In last week’s letter Jim had gone through the hard times of an unlikable job. It dragged him through the summer and finally, thankfully, ended in the fall. Then the North Dakota Credit Union League hired him. That turned out to be the best job of his life, and a significant influence on me.
Again, Jim traveled throughout the state, even making trips around the country to Credit Union National Association events. He made good friends, worked for hard-working, energetic people, and helped regular people who needed a financial lift. Compared to his life as a clerk in a Sears catalog store, becoming a full-time consultant was a stretch for him. Surrounded by good people, learning an entire new industry must have been a fascinating challenge.
I was in my prime high school learning years while Jim was at the League. He gave me the opportunity to work there and learn skills that have stuck with me since then … almost fifty years ago.
Fifty years. Really? Fifty?
Over five weeks elapsed from the time I left the Employment Service until I landed another job. Luckily my recent experience there helped me secure a position with the North Dakota Credit Union League as a consultant or Field Representative. The League was the official organization of the 100 or so credit unions in North Dakota.
It was organized for the purpose of preserving and promoting the credit union idea. Its purpose was to provide services that a credit union could not afford by itself such as bookkeeping help, legal counsel, management guidance, training and legislative representation just to name a few. I would be required to become knowledgeable in those areas in a very short time!
For purposes of clarification and at the risk of being redundant a credit union is a cooperative designed to provide its members with efficient, inexpensive savings and loan services. It is member owned and each member invests shares which are then loaned to other members. These 112 C/U’s were scattered from Crosby in the extreme nw to Fairmount in the SE and from Pembina in the NE to Borman in the SW! I had a lot to learn in a short period of time but what a challenge and opportunity for me.
Along with the position came a 1965 Rambler Ambassador sedan, $350 a month, all expenses on the road plus a retirement and medical plan.
Orders came from the Air Guard to serve two weeks active duty at Fargo so I didn’t start at the job until Nov. 29th 1965. Following that I spent two weeks in the office with the Managing director of the League, John Hillerson, who had held this position for twenty years.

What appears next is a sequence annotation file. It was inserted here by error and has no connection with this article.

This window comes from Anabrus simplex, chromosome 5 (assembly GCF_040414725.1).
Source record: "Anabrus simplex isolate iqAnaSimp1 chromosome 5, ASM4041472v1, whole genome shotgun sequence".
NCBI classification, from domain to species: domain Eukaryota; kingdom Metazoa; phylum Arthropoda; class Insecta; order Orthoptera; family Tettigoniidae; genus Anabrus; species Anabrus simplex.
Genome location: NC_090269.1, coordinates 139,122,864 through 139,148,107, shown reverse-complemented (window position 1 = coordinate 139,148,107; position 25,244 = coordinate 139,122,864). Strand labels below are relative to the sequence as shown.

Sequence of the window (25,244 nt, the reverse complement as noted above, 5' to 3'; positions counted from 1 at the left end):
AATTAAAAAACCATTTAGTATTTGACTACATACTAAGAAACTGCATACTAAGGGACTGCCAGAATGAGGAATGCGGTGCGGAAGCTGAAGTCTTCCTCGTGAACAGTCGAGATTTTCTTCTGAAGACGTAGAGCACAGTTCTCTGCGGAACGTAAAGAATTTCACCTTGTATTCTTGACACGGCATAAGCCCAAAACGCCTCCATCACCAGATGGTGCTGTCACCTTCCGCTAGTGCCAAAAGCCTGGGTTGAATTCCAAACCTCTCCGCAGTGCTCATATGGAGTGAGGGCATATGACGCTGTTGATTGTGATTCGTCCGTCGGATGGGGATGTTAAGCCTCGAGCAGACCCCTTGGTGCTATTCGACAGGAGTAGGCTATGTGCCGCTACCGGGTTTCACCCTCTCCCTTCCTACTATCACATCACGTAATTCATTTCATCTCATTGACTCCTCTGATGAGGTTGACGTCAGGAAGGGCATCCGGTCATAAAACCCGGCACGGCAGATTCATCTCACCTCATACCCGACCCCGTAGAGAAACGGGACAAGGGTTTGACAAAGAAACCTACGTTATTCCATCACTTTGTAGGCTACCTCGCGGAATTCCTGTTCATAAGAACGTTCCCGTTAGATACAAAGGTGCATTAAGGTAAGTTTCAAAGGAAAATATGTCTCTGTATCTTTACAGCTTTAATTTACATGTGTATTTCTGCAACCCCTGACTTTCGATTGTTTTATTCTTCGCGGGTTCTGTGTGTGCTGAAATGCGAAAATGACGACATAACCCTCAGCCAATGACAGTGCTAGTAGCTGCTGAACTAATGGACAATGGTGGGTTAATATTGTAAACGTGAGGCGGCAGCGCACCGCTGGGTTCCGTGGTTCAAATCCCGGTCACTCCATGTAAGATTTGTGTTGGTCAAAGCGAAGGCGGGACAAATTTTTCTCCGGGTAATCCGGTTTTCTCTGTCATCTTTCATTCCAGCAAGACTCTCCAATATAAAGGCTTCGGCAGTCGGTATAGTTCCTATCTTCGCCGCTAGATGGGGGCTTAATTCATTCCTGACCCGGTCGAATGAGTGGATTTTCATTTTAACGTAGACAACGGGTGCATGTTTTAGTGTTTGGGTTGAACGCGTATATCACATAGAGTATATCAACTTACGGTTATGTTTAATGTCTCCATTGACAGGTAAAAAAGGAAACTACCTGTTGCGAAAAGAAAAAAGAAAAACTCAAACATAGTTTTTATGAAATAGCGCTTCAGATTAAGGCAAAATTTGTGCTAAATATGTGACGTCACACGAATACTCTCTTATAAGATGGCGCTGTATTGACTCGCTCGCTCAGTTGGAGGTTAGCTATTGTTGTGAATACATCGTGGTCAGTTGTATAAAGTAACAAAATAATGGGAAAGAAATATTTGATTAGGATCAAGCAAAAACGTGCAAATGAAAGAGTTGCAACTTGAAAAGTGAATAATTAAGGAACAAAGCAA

My first foray into the field was as the guest speaker at the MDU Credit Union Annual Meeting held in Bismarck. I had never spoken before a large group or any group for that matter, and I was petrified with fear! I wrote a very short speech which I deemed a disaster and I am sure others that night thought so too!
A bar had been set up in the hall and everyone seemed loose and in a festive mood. Fortunately, and to this day I am ever so thankful, I kept the talk very brief for the business meeting was passed off as an intrusive formality and soon everyone was drinking and dancing. I never forgot that baptismal by fire … it was a most inauspicious start toward a new career! In the future all speeches were written with this in mind … “KISS” … which translated means … “Keep it short, stupid!”
Part of the job was to make a formal call on each C/U in the state at least once a year plus if a cry for help came in I was to depart immediately to the scene. It proved to be a hands on learning experience, one which I feared and enjoyed at the same time. During that crucial training period the managers and staff were most tolerant and helpful. It made the job easier. It was a demanding task as most of the meetings were at night … we were dealing with volunteers and usually evenings were the only free time for them.
Many Saturdays I found myself attending meetings and training sessions. I never knew the meaning of travel until I started the job!
In the office, which was an old converted church on fourth Ave. SE were Hillerson, MD, Don Hofland, Technical Asst or Auditor, Eunice Baumgartner, Sec. Clark Wold and Joe DeBode, both Jmstn College students who cranked out on an ancient, fearsome looking and sounding machine called a “multilith.” Guy will fondly remember this as he worked for us after high school classes. I was to spend eight years with the NDCUL and there will be more about this in the next narrative.